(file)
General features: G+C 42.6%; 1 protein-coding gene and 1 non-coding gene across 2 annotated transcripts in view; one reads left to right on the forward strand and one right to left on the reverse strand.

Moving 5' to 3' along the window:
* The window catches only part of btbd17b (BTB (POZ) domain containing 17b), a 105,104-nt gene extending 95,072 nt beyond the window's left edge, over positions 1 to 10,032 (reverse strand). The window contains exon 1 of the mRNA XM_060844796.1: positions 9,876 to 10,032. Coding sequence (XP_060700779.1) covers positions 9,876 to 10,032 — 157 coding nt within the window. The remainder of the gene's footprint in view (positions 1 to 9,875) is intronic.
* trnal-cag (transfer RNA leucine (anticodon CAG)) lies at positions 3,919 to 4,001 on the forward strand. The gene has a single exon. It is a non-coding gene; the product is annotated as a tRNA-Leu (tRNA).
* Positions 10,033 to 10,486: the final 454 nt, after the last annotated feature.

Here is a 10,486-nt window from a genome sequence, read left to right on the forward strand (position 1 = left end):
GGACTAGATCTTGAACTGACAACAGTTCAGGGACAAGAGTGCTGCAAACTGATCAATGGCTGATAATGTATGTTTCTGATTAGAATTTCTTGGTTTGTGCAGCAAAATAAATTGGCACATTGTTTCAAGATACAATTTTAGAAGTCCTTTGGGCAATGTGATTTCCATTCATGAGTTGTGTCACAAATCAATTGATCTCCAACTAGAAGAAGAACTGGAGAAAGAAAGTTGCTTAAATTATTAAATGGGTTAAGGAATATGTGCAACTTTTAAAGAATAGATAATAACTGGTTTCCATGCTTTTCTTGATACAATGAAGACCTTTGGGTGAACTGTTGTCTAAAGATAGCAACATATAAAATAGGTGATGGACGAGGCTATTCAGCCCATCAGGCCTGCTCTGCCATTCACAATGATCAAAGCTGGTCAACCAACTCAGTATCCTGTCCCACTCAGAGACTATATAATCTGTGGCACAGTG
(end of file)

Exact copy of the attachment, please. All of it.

General features: G+C 42.6%; 1 protein-coding gene and 1 non-coding gene across 2 annotated transcripts in view; one reads left to right on the forward strand and one right to left on the reverse strand.

Moving 5' to 3' along the window:
* The window catches only part of btbd17b (BTB (POZ) domain containing 17b), a 105,104-nt gene extending 95,072 nt beyond the window's left edge, over positions 1 to 10,032 (reverse strand). The window contains exon 1 of the mRNA XM_060844796.1: positions 9,876 to 10,032. Coding sequence (XP_060700779.1) covers positions 9,876 to 10,032 — 157 coding nt within the window. The remainder of the gene's footprint in view (positions 1 to 9,875) is intronic.
* trnal-cag (transfer RNA leucine (anticodon CAG)) lies at positions 3,919 to 4,001 on the forward strand. The gene has a single exon. It is a non-coding gene; the product is annotated as a tRNA-Leu (tRNA).
* Positions 10,033 to 10,486: the final 454 nt, after the last annotated feature.

Here is a 10,486-nt window from a genome sequence, read left to right on the forward strand (position 1 = left end):
GGACTAGATCTTGAACTGACAACAGTTCAGGGACAAGAGTGCTGCAAACTGATCAATGGCTGATAATGTATGTTTCTGATTAGAATTTCTTGGTTTGTGCAGCAAAATAAATTGGCACATTGTTTCAAGATACAATTTTAGAAGTCCTTTGGGCAATGTGATTTCCATTCATGAGTTGTGTCACAAATCAATTGATCTCCAACTAGAAGAAGAACTGGAGAAAGAAAGTTGCTTAAATTATTAAATGGGTTAAGGAATATGTGCAACTTTTAAAGAATAGATAATAACTGGTTTCCATGCTTTTCTTGATACAATGAAGACCTTTGGGTGAACTGTTGTCTAAAGATAGCAACATATAAAATAGGTGATGGACGAGGCTATTCAGCCCATCAGGCCTGCTCTGCCATTCACAATGATCAAAGCTGGTCAACCAACTCAGTATCCTGTCCCACTCAGAGACTATATAATCTGTGGCACAGTG